All the major indexes were in the red despite October’s better-than-expected employment data from the Labor Department, which showed that year-over-year wage gains surpassed 3%–a first since the Great Recession, while nonfarm payrolls gained 250,000–better than the expected 190,000 by Refinitiv estimates.
The latest employment data paired recent numbers showing wages and salaries climbed in the third quarter to its highest level in 10 years, beating out polled economists’ expectations with a 0.9% increase as opposed to the 0.5% forecasted. The Labor Department also reported that the employment cost index was 0.8% higher, narrowly beating estimates of 0.7% from a Refinitiv survey of economists.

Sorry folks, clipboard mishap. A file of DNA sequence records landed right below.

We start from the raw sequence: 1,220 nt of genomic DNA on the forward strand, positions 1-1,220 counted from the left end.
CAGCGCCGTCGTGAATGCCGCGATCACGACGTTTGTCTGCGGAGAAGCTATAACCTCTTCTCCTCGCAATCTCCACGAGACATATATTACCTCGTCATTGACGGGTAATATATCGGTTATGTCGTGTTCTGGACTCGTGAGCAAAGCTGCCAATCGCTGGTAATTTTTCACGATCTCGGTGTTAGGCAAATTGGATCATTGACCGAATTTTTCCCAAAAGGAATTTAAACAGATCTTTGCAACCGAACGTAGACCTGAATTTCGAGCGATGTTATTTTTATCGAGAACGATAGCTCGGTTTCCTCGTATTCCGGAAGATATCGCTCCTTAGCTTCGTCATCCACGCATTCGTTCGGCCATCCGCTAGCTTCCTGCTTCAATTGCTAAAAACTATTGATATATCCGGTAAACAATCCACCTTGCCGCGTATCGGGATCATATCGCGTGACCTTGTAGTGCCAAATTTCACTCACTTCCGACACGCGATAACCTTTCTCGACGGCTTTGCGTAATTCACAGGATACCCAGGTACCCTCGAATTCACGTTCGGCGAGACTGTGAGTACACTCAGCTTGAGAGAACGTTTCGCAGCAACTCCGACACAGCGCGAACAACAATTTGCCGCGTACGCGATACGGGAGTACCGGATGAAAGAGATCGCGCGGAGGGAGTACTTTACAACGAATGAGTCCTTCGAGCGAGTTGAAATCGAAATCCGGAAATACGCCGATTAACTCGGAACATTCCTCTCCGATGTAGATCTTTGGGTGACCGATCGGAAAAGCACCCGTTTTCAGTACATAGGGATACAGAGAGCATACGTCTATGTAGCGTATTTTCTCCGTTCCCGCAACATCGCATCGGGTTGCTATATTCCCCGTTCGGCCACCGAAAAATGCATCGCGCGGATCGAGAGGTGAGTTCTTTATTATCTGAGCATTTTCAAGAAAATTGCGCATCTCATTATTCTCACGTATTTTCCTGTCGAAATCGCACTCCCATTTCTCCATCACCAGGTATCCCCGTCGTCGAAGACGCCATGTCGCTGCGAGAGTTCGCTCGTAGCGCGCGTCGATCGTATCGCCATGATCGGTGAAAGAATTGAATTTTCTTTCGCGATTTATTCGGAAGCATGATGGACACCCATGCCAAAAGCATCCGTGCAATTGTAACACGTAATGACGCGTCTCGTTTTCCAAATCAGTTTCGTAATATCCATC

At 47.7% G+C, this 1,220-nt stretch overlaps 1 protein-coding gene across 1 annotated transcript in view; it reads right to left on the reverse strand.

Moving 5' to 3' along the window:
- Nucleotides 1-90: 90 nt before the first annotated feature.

The unemployment rate remained at a generationally low 3.7%. Average hourly earnings gained by 5 cents an hour during October and 83 cents year over year–the largest jump since 2009, which will be a key metric should the Federal Reserve hike interests for a fourth and final time in 2018.
“Today’s stronger than expected October employment report was a mixed bag for stocks,” said Alec Young, managing director of global markets research at FTSE Russell. “On the positive side, strong job growth will allay fears of slowing economic growth. However, with wages up 3.1 percent year over year … it will be more difficult for the Fed to slow its rate hiking campaign.”
Apple Drags Indexes Down
Despite the better-than-expected employment data, the major indexes were all down–the Dow Jones Industrial Average was down about 30 points, the Nasdaq Composite fell over 50 points and the S&P 500 edged seven points lower.